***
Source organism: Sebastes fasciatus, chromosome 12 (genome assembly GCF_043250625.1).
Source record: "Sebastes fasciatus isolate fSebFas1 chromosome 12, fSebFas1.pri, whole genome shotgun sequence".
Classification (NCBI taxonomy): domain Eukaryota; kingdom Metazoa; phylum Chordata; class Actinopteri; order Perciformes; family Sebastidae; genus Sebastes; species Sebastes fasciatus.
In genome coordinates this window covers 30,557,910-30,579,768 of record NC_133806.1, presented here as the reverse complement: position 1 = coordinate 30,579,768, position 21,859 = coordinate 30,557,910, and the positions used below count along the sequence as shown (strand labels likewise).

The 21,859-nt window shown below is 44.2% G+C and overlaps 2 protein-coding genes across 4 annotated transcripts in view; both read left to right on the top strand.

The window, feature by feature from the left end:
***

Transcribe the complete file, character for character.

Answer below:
Source organism: Sebastes fasciatus, chromosome 12 (genome assembly GCF_043250625.1).
Source record: "Sebastes fasciatus isolate fSebFas1 chromosome 12, fSebFas1.pri, whole genome shotgun sequence".
Classification (NCBI taxonomy): domain Eukaryota; kingdom Metazoa; phylum Chordata; class Actinopteri; order Perciformes; family Sebastidae; genus Sebastes; species Sebastes fasciatus.
In genome coordinates this window covers 30,557,910-30,579,768 of record NC_133806.1, presented here as the reverse complement: position 1 = coordinate 30,579,768, position 21,859 = coordinate 30,557,910, and the positions used below count along the sequence as shown (strand labels likewise).

The 21,859-nt window shown below is 44.2% G+C and overlaps 2 protein-coding genes across 4 annotated transcripts in view; both read left to right on the top strand.

The window, feature by feature from the left end: